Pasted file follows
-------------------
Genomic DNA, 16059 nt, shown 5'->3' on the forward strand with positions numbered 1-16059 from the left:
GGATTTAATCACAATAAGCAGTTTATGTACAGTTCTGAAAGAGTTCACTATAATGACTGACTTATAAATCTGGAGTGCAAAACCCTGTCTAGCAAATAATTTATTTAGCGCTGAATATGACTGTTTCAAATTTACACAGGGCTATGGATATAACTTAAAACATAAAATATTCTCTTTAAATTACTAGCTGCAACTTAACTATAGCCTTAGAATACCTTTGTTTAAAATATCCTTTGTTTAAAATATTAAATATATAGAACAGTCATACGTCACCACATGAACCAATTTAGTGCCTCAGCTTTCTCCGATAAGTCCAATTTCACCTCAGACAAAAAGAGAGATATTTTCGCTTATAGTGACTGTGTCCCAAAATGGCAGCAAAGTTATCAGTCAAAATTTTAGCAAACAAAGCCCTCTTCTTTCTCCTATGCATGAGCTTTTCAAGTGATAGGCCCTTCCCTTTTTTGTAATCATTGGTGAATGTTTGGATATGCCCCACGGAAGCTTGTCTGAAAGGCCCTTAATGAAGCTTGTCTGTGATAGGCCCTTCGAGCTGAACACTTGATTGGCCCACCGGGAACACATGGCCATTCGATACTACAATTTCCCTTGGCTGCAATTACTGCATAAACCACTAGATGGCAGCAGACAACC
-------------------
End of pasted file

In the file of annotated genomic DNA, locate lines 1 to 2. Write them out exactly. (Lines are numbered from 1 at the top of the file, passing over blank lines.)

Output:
Genomic DNA, 16059 nt, shown 5'->3' on the forward strand with positions numbered 1-16059 from the left:
GGATTTAATCACAATAAGCAGTTTATGTACAGTTCTGAAAGAGTTCACTATAATGACTGACTTATAAATCTGGAGTGCAAAACCCTGTCTAGCAAATAATTTATTTAGCGCTGAATATGACTGTTTCAAATTTACACAGGGCTATGGATATAACTTAAAACATAAAATATTCTCTTTAAATTACTAGCTGCAACTTAACTATAGCCTTAGAATACCTTTGTTTAAAATATCCTTTGTTTAAAATATTAAATATATAGAACAGTCATACGTCACCACATGAACCAATTTAGTGCCTCAGCTTTCTCCGATAAGTCCAATTTCACCTCAGACAAAAAGAGAGATATTTTCGCTTATAGTGACTGTGTCCCAAAATGGCAGCAAAGTTATCAGTCAAAATTTTAGCAAACAAAGCCCTCTTCTTTCTCCTATGCATGAGCTTTTCAAGTGATAGGCCCTTCCCTTTTTTGTAATCATTGGTGAATGTTTGGATATGCCCCACGGAAGCTTGTCTGAAAGGCCCTTAATGAAGCTTGTCTGTGATAGGCCCTTCGAGCTGAACACTTGATTGGCCCACCGGGAACACATGGCCATTCGATACTACAATTTCCCTTGGCTGCAATTACTGCATAAACCACTAGATGGCAGCAGACAACC